• Count of red blood cells
  • Factors for clotting of blood

Complications

Apart from insufficient uterine contraction, other complications of uterine atony include –

  • Giddiness, dizziness, or light-headedness, due to low blood pressure generally termed as orthostatic hypotension
  • Anaemia
  • Fatigue and tiredness

Anaemia or fatigue after birth increases the chances of a mother experiencing postpartum depression. An uncontrolled and excessive loss of blood than the normal could lead to hemorrhagic shock. If blood loss is not monitored, then it could lead to a life-threatening situation.

Treatment

The first treatment is intended to stop the bleeding and replace the blood that has been lost. Medical experts ensure that the mother is given IV fluids, blood and blood products without any delay.

Other modes of treatment include:

  • A uterine massage, where the doctor places one hand in the vagina pushing against the uterus with the other hand over the abdominal wall compressing the uterus.
  • Prescribed uterotonic drugs including oxytocin, methylergonovine and prostaglandins
  • Blood transfusions

BLOOD TRANSFUSION

In cases where the condition is severe, treatment includes

  • A surgery to tie the blood vessels.
  • Uterine Artery Embolization – It involves injecting minute and small particles into the uterine artery to impede blood flow to the uterus.
  • Hysterectomy, if all other treatments fail

Outlook for the People With Uterine Atony

Countries with limited healthcare facilities have higher death instances caused due to postpartum haemorrhage. The risk of death increases due to delay in diagnosis, delay in access to a medical facility and delay in receiving the recommended treatment. If the diagnosis and treatment happen on time, there is a less likelihood of complication.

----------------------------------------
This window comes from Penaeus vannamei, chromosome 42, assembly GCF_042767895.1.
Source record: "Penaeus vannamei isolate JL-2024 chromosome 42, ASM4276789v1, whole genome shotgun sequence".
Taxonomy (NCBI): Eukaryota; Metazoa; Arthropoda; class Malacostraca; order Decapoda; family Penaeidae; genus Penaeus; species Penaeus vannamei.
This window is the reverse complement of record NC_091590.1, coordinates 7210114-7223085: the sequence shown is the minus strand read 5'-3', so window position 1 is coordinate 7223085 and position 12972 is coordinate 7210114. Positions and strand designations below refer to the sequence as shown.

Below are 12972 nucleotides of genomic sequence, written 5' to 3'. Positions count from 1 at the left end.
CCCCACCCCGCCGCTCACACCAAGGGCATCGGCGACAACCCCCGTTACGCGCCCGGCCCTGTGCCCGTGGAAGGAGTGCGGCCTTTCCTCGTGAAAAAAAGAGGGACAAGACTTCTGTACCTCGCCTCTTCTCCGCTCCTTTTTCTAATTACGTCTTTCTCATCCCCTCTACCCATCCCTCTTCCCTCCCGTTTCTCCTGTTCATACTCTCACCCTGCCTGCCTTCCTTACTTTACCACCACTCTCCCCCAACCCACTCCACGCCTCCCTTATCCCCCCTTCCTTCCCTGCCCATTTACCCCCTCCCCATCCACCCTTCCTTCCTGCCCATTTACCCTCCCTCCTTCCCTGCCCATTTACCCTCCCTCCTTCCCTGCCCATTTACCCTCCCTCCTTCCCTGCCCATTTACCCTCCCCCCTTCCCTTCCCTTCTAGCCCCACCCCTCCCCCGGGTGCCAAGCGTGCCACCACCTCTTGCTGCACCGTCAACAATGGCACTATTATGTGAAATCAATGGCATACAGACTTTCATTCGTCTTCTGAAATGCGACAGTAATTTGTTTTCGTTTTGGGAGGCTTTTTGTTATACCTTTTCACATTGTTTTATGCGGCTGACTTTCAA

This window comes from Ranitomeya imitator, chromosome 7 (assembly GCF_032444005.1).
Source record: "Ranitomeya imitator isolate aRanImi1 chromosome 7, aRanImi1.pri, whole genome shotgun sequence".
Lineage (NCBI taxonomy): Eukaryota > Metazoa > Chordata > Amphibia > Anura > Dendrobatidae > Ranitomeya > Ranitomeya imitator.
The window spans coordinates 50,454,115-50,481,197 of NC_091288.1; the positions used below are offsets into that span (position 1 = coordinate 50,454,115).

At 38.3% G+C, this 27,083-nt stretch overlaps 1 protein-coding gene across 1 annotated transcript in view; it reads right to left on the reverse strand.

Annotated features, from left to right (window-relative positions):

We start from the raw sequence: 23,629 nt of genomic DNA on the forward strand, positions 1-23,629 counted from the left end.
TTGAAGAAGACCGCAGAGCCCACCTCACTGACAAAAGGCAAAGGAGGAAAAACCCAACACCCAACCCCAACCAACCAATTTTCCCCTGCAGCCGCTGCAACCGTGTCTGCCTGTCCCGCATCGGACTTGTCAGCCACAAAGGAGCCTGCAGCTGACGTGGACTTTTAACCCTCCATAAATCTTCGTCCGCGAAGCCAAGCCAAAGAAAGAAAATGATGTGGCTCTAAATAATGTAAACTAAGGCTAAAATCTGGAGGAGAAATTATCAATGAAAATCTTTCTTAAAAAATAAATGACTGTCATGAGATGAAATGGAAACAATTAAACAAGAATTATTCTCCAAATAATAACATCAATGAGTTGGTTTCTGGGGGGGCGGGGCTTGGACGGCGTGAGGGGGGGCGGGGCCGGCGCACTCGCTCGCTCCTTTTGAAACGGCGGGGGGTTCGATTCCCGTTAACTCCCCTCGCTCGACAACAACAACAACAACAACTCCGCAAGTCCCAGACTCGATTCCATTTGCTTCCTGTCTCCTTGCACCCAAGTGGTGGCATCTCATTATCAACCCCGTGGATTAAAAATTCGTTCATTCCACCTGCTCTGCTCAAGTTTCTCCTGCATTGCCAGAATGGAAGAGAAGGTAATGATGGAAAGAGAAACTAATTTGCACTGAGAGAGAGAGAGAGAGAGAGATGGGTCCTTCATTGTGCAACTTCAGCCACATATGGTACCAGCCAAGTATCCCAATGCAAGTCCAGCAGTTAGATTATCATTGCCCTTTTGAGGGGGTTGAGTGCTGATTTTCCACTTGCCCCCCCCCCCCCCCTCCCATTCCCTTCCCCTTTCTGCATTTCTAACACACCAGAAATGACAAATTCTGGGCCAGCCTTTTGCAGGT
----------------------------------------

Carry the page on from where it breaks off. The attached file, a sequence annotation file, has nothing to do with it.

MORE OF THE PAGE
Can Uterine Atony Be Prevented?

No, uterine atony cannot be prevented, but a doctor can help manage the condition through all the stages of labour. If there is a presence of risk, then appropriate uterine atony nursing management procedures must be in place. The medical facility should have IV lines ready, prescribed medications handy, and the equipment to deal with blood loss.

Vital signs of the amount of bleeding occurred after birth must be monitored by the doctor to detect haemorrhage. Oxytocin is the first line of treatment suggested to help the uterus contract after delivery. Uterine massage has now become a common practice post-delivery of the placenta to reduce the risk of symptoms of uterine atony. Taking a regulated dose of prenatal vitamins and iron supplements can also help in preventing anaemia and other complications of postpartum uterine atony.

Uterine atony is the main cause of primary postpartum haemorrhage, a condition marked by excessive bleeding. Scheduled and constant monitoring of the patient, access to a well-equipped hospital, availability of blood, blood products, drugs and the presence of competent medical staff at the time of delivery is vital for the diagnosis and prognosis of uterine atony.

Also Read: Complications during Labour and Delivery